When Matilda Lamptey turns fourteen, she’s married off to a much older man — a Gold Coast lawyer named Robert Bannerman. This arrangement is not favorable to any of the two women affected: Robert’s first wife becomes deeply jealous and feels neglected, and Matilda is robbed of her childhood. Set against the backdrop of British colonial rule over Ghana in the 1930s, Matilda’s life goes through many changes and she must adapt to her new life as she tries to please everyone around her. Cloth Girl is an outstanding portrayal of life in Ghana during the 1930s. The descriptions of the streets are incredibly vivid, and Marilyn Heward Mills thoughtfully details the interaction between British and Ghanaian citizens during the end of the colonial rule.
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7. Seasons of Beento Blackbird by Akosua Busia
Solomon Wilberforce spends a season with each woman that owns his heart: the midwife that delivered him into the world at nine years old in the Caribbean, a book agent from New York, and a young woman he’s betrothed to in Ghana. After a family problem whisks him back to New York, Solomon’s set travel schedule gets thrown out the window. The stable, solid metaphorical barriers separating each of these women start to get blurry, so Solomon must find other ways to shape up his life.
Akosua Busia sets up a vivid and exciting ambience for each of the novel’s locations: New York, the Caribbean, and Ghana. The contrast between each of the three regions gives the reader a unique understanding of life in these locales as well as the positive and not-so-positive characteristics of each culture.
8. Ghana Must Go by Taiye Selasi
Following Kweku Sai’s sudden death in a suburban neighborhood in Accra, a broken family comes together to share their individual stories and grief. Estranged relatives, with seemingly nothing but Kweku Sai in common, after years of separation meet once again in Ghana. Their secrets, feelings and fears are the glue that bonds them back together as they mourn Kweku’s death. Ghana Must Go is a touching novel that explores the inner workings of a modern, dysfunctional family. Spanning from Ghana to Nigeria, from England to the United States, this is a testament to family love that does not easily fade away.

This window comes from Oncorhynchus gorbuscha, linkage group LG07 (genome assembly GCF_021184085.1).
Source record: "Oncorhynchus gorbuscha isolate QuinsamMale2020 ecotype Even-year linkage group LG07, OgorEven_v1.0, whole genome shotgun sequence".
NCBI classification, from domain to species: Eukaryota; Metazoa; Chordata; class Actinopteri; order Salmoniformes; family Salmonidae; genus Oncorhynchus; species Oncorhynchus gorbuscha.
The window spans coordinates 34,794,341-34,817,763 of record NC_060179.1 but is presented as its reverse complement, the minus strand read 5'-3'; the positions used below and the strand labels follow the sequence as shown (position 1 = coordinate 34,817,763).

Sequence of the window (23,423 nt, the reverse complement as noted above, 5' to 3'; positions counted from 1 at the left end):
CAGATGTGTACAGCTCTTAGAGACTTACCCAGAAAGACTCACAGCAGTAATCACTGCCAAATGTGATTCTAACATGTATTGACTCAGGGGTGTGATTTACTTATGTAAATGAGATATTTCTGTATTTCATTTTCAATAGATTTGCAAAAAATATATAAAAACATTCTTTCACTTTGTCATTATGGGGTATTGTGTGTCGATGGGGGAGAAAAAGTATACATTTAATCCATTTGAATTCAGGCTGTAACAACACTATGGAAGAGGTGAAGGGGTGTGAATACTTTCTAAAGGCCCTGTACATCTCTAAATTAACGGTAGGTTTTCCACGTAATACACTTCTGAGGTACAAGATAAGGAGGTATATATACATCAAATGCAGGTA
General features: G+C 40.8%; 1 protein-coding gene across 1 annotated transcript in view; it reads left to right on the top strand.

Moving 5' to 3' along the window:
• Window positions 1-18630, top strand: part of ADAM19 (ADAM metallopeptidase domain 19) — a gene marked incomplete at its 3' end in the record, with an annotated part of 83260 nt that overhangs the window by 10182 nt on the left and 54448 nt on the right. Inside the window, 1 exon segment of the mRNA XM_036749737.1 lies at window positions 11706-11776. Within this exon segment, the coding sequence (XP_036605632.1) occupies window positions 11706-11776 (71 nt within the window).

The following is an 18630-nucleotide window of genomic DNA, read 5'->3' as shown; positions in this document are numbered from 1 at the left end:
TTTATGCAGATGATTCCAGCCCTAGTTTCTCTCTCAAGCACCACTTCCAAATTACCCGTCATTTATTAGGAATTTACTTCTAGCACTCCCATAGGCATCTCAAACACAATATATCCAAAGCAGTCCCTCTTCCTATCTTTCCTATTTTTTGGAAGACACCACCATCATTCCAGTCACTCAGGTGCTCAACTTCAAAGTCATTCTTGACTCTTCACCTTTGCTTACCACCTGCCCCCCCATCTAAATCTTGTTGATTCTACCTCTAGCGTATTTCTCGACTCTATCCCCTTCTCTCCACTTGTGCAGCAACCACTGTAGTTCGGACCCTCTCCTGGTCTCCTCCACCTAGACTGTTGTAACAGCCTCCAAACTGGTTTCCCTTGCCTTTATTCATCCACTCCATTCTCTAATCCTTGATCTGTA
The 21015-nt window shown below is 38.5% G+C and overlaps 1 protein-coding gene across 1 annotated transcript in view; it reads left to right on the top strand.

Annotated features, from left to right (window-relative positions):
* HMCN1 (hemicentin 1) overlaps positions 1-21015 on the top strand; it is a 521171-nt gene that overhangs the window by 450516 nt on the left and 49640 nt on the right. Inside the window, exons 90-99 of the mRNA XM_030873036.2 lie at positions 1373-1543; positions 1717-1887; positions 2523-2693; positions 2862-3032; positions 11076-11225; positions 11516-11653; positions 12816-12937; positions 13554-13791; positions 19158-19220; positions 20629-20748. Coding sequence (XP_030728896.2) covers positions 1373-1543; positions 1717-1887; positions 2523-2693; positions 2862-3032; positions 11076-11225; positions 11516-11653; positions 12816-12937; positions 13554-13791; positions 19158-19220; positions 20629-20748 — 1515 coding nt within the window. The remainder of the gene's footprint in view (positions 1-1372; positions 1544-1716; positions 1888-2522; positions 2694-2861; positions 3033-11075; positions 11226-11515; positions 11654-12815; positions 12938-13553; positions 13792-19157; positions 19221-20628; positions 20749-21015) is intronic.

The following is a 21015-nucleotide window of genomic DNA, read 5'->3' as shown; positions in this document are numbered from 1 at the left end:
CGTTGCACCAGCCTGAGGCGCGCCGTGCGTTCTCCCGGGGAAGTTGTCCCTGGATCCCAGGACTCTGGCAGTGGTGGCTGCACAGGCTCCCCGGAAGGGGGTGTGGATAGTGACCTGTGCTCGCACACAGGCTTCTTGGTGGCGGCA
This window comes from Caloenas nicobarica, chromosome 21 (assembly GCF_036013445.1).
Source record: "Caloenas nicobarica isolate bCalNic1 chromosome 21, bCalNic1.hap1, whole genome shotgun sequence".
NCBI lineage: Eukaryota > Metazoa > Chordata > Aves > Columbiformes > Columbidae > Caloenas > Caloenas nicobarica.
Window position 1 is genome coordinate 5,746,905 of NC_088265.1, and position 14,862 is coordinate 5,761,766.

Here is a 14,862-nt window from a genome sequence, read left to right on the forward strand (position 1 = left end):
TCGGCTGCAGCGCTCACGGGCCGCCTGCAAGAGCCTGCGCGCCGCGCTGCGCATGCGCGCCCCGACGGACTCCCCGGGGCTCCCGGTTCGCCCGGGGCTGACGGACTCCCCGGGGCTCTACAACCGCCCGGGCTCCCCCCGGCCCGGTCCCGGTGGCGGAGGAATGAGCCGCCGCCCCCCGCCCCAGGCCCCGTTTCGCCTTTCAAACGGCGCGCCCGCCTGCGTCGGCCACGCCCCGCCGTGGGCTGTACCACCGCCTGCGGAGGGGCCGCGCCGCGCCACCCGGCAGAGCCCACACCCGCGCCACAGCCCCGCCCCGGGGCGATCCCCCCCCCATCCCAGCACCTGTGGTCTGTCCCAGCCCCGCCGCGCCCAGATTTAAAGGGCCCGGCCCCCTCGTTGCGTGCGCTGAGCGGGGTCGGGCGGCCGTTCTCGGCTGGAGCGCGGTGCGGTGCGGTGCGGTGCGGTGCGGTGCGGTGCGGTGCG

9. The Beautyful Ones Are Not Yet Born by Ayi Kwei Armah
Set in the 1960s during Kwame Nkrumah’s rule, a railway freight clerk attempts to stay uncorrupted in a society where accepting and offering bribes is the norm. This quest to stay honest and true to himself brings a lot of conflict into his life, both at his work and at home as everyone wants him to falsify documents in exchange for cash. Ayi Kwei Armah takes us on a journey through this unnamed worker’s day-to-day life as he tries to stay afloat in an increasingly morally conflicting society.
This acclaimed novel is a strong critique of Ghanaian society. From Ghanaian politicians faking British accents to people breaking the law as their only way of escaping poverty, this book captures the pressures and challenges of trying to be an upstanding man in 1960s post-revolutionary Ghana.
10. No Sweetness Here and Other Stories by Ama Ata Aidoo
This collection of short stories analyses life in postcolonial Ghana, highlighting the changing values of a country seeking to establish its identity at the turn of the century. Ama Ata Aidoo ties all the stories together with the underlying question of whether traditional values have a place in the Ghanaian society of the future. Set throughout Ghana, in cities and rural villages alike, these stories showcase the life of its citizens, their struggles and their feelings. Told from the point of view of men, women and children, Aidoo’s stories are worth the read if you’re interested in writers who are skillful enough to tell intensely human stories alongside exploring generational conflict.
11. Homegoing by Yaa Gyasi
Yaa Gyasi’s novel follows eight generations of a family beginning with two sisters separated in the eighteenth century in Ghana. Effia and Esi are two sisters born into different villages whose fates have nothing in common: one is sold off into slavery, and the other marries a rich Englishman. As their lives continue away from their hometowns, their descendants have to face different challenges. Effia’s descendants stay in Ghana, getting involved in tribal and colonial disputes; Esi’s have to face a world of prejudice and violence in southern cotton plantations in the United States. This is an excellent novel detailing how one decision can effect the destinies of multiple generations of a family. Writing about the characters’ lives in Ghana and in the United States, Yaa Gyasi pens an outstanding novel that throws up the contrasts and affinities between these two societies.